Tree Diversity: Quantitative Analysis of Forest Communities Results and Conclusions

A college level example of the results and conclusions sections of a lab report for a qualitative analysis of forest communities lab.

Results:

 Density

According to the class’ findings, the mean density in the old habitat was 0.217 and the standard deviation was 0.026, as shown in Table 1 and Figure 1. Table 1 and Figure 1 also show that the mean density in the new habitat was 0.207 and the standard deviation was 0.053. Overall, we can see in Figure 1 that the densities of the two habitats are almost equal; the old habitat may have a slightly higher density of trees overall.

Table 1

Old-Growth Forest

New-Growth Forest

Species

Diameter (m)

Density

Species

Diameter (m)

Density

Flowering Dogwood

1.27

0.220

American Beech

2.86

0.154

Sugar Maple

2.23

0.220

Northern Red Oak

29.92

0.154

White Pine

56.02

0.220

Red Maple

9.87

0.154

Sugar Maple

3.50

0.220

Red Maple

7.64

0.154

Sugar Maple

1.59

0.220

Red Panicle Dogwood

2.07

0.154

Sugar Maple

0.95

0.220

Black Ash

1.91

0.154

White Pine

48.70

0.220

American Beech

1.27

0.154

Sugar Maple

4.14

0.220

Panicle Dogwood

11.78

0.289

Sugar Maple

34.70

0.220

Red Maple

9.87

0.289

Sugar Maple

2.55

0.220

Red Maple

21.80

0.289

White Pine

18.78

0.206

Northern Red Oak

1.59

0.289

Red Maple

5.09

0.206

Northern Red Oak

1.27

0.289

Panicle Dogwood

2.23

0.206

Red Maple

13.37

0.289

Panicle Dogwood

1.59

0.206

Panicle Dogwood

1.59

0.289

American Beech

18.78

0.206

Panicle Dogwood

1.75

0.289

American Beech

21.65

0.206

Panicle Dogwood

2.07

0.289

White Pine

50.60

0.206

Panicle Dogwood

2.55

0.289

White Pine

57.61

0.206

Panicle Dogwood

2.23

0.289

Sugar Maple

19.42

0.206

Northern Red Oak

17.50

0.289

Northern Red Oak

28.01

0.206

White Pine

54.11

0.289

Sugar Maple

5.41

0.239

Paper Birch

16.23

0.289

Sugar Maple

5.73

0.239

Red Ash

8.69

0.196

Sugar Maple

3.69

0.239

Red Ash

6.69

0.196

American Beech

18.63

0.239

American Beech

6.05

0.196

American Beech

11.46

0.239

Red Maple

5.51

0.196

Sugar Maple

33.98

0.239

American Elm

1.78

0.196

Sugar Maple

62.42

0.239

Red Oak

23.09

0.196

Live Oak

2.23

0.239

Dogwood

1.27

0.196

Live Oak

5.57

0.239

Red Oak

17.68

0.196

White Pine

65.61

0.239

American Beech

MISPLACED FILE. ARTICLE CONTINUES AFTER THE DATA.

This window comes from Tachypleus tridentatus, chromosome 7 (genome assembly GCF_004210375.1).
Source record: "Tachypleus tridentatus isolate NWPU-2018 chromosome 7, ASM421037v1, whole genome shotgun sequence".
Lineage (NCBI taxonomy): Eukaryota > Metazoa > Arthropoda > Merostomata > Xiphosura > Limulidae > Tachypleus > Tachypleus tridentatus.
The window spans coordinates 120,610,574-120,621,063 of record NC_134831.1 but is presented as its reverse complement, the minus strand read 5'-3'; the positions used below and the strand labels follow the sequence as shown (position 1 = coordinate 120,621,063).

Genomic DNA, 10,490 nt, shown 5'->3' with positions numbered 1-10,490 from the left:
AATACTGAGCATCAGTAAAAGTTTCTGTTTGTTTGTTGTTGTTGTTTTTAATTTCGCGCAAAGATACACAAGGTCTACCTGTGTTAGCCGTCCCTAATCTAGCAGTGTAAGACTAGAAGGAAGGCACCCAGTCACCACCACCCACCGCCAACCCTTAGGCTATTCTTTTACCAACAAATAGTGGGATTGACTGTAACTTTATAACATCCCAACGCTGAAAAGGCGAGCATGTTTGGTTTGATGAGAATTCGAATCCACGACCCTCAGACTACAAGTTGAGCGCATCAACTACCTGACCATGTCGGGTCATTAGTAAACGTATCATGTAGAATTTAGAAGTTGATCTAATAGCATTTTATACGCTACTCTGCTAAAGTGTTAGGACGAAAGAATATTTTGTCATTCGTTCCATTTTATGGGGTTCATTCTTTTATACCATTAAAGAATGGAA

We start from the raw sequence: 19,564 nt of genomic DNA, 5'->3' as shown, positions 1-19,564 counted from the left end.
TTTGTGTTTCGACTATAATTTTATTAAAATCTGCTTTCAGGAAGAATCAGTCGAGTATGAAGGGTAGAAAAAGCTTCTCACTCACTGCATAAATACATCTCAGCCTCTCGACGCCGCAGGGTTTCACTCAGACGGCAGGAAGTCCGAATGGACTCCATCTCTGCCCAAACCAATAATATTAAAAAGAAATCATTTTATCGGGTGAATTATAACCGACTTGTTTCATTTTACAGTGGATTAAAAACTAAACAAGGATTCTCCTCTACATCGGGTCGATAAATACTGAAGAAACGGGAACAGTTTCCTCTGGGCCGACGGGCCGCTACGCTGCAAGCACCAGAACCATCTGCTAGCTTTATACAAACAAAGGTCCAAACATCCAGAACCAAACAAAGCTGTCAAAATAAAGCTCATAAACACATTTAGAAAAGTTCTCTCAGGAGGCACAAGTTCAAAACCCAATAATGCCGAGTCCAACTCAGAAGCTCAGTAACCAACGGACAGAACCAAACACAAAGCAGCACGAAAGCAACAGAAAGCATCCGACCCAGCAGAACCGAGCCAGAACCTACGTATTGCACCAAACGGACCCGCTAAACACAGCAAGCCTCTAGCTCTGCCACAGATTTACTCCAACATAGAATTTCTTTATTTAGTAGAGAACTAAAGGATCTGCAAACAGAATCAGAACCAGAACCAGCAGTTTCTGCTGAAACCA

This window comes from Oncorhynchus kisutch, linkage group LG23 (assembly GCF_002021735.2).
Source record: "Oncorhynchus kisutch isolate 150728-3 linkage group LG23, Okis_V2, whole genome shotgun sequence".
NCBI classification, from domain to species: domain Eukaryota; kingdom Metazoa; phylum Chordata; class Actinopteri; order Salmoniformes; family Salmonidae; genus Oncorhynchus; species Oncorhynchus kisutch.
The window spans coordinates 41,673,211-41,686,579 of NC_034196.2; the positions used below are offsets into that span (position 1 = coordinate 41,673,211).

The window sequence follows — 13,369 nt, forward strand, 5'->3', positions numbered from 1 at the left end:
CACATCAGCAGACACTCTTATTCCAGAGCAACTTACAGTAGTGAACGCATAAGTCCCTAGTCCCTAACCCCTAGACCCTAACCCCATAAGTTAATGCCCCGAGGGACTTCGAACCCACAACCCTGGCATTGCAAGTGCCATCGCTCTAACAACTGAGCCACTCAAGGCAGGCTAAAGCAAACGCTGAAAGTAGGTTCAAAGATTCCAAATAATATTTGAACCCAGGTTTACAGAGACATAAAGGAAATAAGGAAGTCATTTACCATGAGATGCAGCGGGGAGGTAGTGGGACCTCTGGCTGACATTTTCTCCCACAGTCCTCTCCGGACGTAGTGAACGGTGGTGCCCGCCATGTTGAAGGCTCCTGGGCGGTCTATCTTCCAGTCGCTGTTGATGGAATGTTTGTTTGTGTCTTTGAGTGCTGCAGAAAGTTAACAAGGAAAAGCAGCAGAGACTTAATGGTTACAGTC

1.59

0.196

Red Ash

14.49

0.239

White Pine

70.03

0.168

American Beech

1.91

0.232

Red Maple

25.15

0.168

American Beech

2.07

0.232

Red Maple

11.46

0.168

Red Ash

3.34

0.232

Red Maple

3.18

0.168

E. White Pine

56.66

0.232

“R Ash”

1.27

0.168

Sugar Maple

1.59

0.232

“R Ash”

0.96

0.168

Sugar Maple

2.23

0.232

“R Ash”

1.27

0.168

Sugar Maple

3.18

0.232

“R Ash”

0.96

0.168

Sugar Maple

4.11

0.232

Red oak

19.42

0.205

E. White Pine

52.04

0.232

beech

1.59

0.205

Apple Tree

2.35

0.232

beech

2.23

0.205

Sugar Maple

3.66

0.232

Red oak

32.79

0.205

Sugar maple

1.59

0.231

beech

1.59

0.205

Sugar maple

4.46

0.231

beech

3.18

0.205

beech

2.86

0.231

red oak

23.55

0.205

white pine

66.85

0.231

sugar maple

24.83

0.205

red ash

3.18

0.231

Buckthorn

2.39

0.155

beech

4.46

0.231

Buckthorn

1.59

0.155

beech

3.82

0.231

Buckthorn

2.07

0.155

beech

2.86

0.231

Oak

27.07

0.155

white pine

38.52

0.231

Dogwood

1.43

0.155

Sugar Maple

2.87

0.155

Dogwood

1.59

0.155

Sugar Maple

5.73

0.155

Red Maple

13.38

0.155

Sugar Maple

0.64

0.155

Mean Density

0.207

Beech

5.73

0.155

Standard Dev.

0.053

Dogwood

1.27

0.155

Av. DBH

10.539

Sugar Maple

2.23

0.155

Sugar Maple

1.59

0.155

Mean Density

0.217

Standard Dev.

0.026

Av. DBH

15.353

DBH

T-test= 0.15     Based upon the data and the t-test, we can assume that there is not a significant tree size difference between the two habitats. The t-test gave us a value of 0.15, which is also considered the p-value. When the calculated p-value is greater than 0.05, such as in this case, we accept the null hypothesis. The null hypothesis says that any difference in tree size in the two habitats is a result of chance, meaning that there is not a significant difference in tree size in the two habitats.

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